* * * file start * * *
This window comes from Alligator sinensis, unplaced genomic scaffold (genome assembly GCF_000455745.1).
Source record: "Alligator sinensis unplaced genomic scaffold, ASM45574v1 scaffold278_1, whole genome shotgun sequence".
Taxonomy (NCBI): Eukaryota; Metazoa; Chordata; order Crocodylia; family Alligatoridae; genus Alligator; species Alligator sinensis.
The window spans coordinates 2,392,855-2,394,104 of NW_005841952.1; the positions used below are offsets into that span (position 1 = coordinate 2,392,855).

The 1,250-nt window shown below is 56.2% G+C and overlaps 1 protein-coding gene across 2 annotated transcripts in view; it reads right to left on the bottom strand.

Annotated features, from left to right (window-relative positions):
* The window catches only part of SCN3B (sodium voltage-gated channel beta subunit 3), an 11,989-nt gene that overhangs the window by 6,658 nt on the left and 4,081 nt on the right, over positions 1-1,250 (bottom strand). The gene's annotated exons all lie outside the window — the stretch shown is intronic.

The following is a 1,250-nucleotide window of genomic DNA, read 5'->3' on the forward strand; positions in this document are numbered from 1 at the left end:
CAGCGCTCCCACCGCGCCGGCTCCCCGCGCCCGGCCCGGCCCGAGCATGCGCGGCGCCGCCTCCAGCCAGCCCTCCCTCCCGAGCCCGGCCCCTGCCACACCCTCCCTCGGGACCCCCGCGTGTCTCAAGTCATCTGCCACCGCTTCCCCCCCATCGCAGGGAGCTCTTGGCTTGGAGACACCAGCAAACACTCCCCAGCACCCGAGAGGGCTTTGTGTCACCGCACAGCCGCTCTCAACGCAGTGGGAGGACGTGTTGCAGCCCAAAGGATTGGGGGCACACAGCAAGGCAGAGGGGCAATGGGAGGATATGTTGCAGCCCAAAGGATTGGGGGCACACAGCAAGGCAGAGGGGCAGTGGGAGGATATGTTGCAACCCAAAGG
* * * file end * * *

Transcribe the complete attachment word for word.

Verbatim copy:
This window comes from Alligator sinensis, unplaced genomic scaffold (genome assembly GCF_000455745.1).
Source record: "Alligator sinensis unplaced genomic scaffold, ASM45574v1 scaffold278_1, whole genome shotgun sequence".
Taxonomy (NCBI): Eukaryota; Metazoa; Chordata; order Crocodylia; family Alligatoridae; genus Alligator; species Alligator sinensis.
The window spans coordinates 2,392,855-2,394,104 of NW_005841952.1; the positions used below are offsets into that span (position 1 = coordinate 2,392,855).

The 1,250-nt window shown below is 56.2% G+C and overlaps 1 protein-coding gene across 2 annotated transcripts in view; it reads right to left on the bottom strand.

Annotated features, from left to right (window-relative positions):
* The window catches only part of SCN3B (sodium voltage-gated channel beta subunit 3), an 11,989-nt gene that overhangs the window by 6,658 nt on the left and 4,081 nt on the right, over positions 1-1,250 (bottom strand). The gene's annotated exons all lie outside the window — the stretch shown is intronic.

The following is a 1,250-nucleotide window of genomic DNA, read 5'->3' on the forward strand; positions in this document are numbered from 1 at the left end:
CAGCGCTCCCACCGCGCCGGCTCCCCGCGCCCGGCCCGGCCCGAGCATGCGCGGCGCCGCCTCCAGCCAGCCCTCCCTCCCGAGCCCGGCCCCTGCCACACCCTCCCTCGGGACCCCCGCGTGTCTCAAGTCATCTGCCACCGCTTCCCCCCCATCGCAGGGAGCTCTTGGCTTGGAGACACCAGCAAACACTCCCCAGCACCCGAGAGGGCTTTGTGTCACCGCACAGCCGCTCTCAACGCAGTGGGAGGACGTGTTGCAGCCCAAAGGATTGGGGGCACACAGCAAGGCAGAGGGGCAATGGGAGGATATGTTGCAGCCCAAAGGATTGGGGGCACACAGCAAGGCAGAGGGGCAGTGGGAGGATATGTTGCAACCCAAAGG